Scanned image of the page. Keyboard directions: use + to zoom in, - to zoom out, arrow keys to pan inside the viewer.

Page Options

Download this Issue


Something wrong?

Something wrong with this page? Report problem.

Rights / Permissions

This collection, digitized in collaboration with the Michigan Daily and the Board for Student Publications, contains materials that are protected by copyright law. Access to these materials is provided for non-profit educational and research purposes. If you use an item from this collection, it is your responsibility to consider the work's copyright status and obtain any required permission.

September 25, 2000 - Image 13

Resource type:
The Michigan Daily, 2000-09-25

Disclaimer: Computer generated plain text may have errors. Read more about this.

The Michigan Daily - SportsMonday - September 25, 2000 --3B

. Wolverines close own Invitational in fourth


By Nick Kacher
For the Daily

Golf is hard enough when it is just
you, the ball and the hole.
Add 65 guys from 13 teams all trying
to gain top honors and it gets a little bit
harder. Then to top it off, mother nature
decides to send a bitter-cold temperature
and a gusty wind, which is enough to
send the average golfer running to the
clubhouse. This is what the golf team
had to face this weekend. The
Wolverines played host to the 2000
Wolverine North Invitational at the
University Golf Course. Thirteen teams

consisting mainly of schools from the
Big Ten and Mid-American Conferences
came to Ann Arbor in hopes of walking
away champions.
In the end it was the Minnesota that
came out on top in the team race and
they also boasted the individaul winner,
in Wilhelm Schauman. Toledo and
Miami, Ohio rounded out the top three
finishers while Michigan finished
fourth. The Wolverines had a promising
start to the weekend, after posting a low
enough first round score to put them in
second place.
Scott Carlton, a redshirt freshman,
posted the low score for Michigan,

shooting a t wo-cinder par sixty-nine.
The afternoon round was not as suc-
cessful a campaign for the Wolverines.
The team dropped to sixth place after all
five Wolverines signed scorecards in the
Sunday, however, the team battled
through harsh conditions and was able to
move up a couple of spots on the leader
board, ultimately finishing in fourth
place for the touranment. Junior Andy
Matthews was impressed with the team's
"The conditions were tough today, and
all the tees were back, but we put togeth-
er a solid round," he said.

Coach Jim Carras was pleased with
his team's overall performance and he
likes the direction the team is headed in.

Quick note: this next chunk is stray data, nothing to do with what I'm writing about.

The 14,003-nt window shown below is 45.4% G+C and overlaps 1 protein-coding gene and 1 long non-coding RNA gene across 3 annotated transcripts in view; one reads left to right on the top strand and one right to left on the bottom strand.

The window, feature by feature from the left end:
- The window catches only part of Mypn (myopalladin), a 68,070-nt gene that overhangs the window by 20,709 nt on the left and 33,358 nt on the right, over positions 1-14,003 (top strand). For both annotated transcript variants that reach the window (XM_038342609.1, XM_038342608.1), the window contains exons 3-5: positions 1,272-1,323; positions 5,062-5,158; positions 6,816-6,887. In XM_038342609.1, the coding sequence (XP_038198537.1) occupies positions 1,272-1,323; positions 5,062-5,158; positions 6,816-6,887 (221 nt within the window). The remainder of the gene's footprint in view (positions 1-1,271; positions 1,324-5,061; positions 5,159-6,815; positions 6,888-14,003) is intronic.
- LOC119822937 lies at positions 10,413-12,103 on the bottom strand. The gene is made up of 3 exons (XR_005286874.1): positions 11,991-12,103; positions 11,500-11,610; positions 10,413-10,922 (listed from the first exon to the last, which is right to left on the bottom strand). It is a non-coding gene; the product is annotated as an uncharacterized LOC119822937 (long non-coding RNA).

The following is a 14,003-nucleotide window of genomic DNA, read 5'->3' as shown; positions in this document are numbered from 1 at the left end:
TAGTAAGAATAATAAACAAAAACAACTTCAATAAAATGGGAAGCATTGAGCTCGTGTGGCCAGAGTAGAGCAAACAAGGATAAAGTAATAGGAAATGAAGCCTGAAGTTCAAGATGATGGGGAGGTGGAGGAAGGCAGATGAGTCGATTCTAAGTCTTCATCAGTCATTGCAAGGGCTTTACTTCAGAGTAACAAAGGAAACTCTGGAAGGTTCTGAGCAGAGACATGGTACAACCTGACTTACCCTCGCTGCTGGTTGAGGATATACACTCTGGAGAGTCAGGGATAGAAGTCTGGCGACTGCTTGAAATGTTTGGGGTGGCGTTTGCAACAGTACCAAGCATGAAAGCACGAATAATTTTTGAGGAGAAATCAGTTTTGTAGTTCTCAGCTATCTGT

"In order for us to be successful, we
need to have younger guys pushing the
older guys," Carras said. "That is exact-
ly what is happening."
Carras was particularly pleased with
Carlton's performance, when the redshirt
freshman finished as Michigan's top
overall scorer.
"It was very enlightening to see Scott
play so well in his first varsity tourna-
ment' Carras said. "I am very happy for

A hockey cup by
any other name 0.

Americans defeat
host-Aussies, move
on to medal round
SYDNEY (AP) - Not a bad way to finish, mates.
Showing the type of offense missing all tournament, the
United States completed its Olympic preliminaries Sunday
with a 12-1 victory over host Australia.
A day after taking its only loss against Cuba, the United
States (6-1) headed into the medal round on an upbeat note.
Brent Abernathy had four hits as the Americans played their
most complete game of the tournament.
"We came out and did what we needed to do all week -
put runs on the board," Abernathy said.
There was little drama and nothing at stake for the
Americans, who knew before the final out they were headed
for a medals-round matchup with South Korea (4-3) on
Cuba (6-1) will get a rematch with Japan (4-3) in the other
game. The two winners will play for the gold medal on
"I think we needed this one," said first baseman Doug
Mientkiewicz, whose eight-inning grand slam beat South
Korea during round-robin play. "Our emotion was dropping
a little bit. Tonight we got our intensity back and were
focused in the right direction."
A cold, steady rain and a steady stream of mistakes by the
home team left the Aussie crowd soaked and disappointed.
The Americans batted around twice in the first four innings
for a 10-0 lead that ended the "Aussie! Aussie! Aussie!"
It was a bitter finish for Australia (2-4), which had hopes
of contending for a medal with former major league All-Star
Dave Nilsson behind the plate. Rather than play in the
majors this year. Nilsson passed up millions of dollars and
played in Japan so he would he eligible for the Olympics.
"I made it very clear from the start that the Olympics is
just a two-week experience, something I wanted to be a part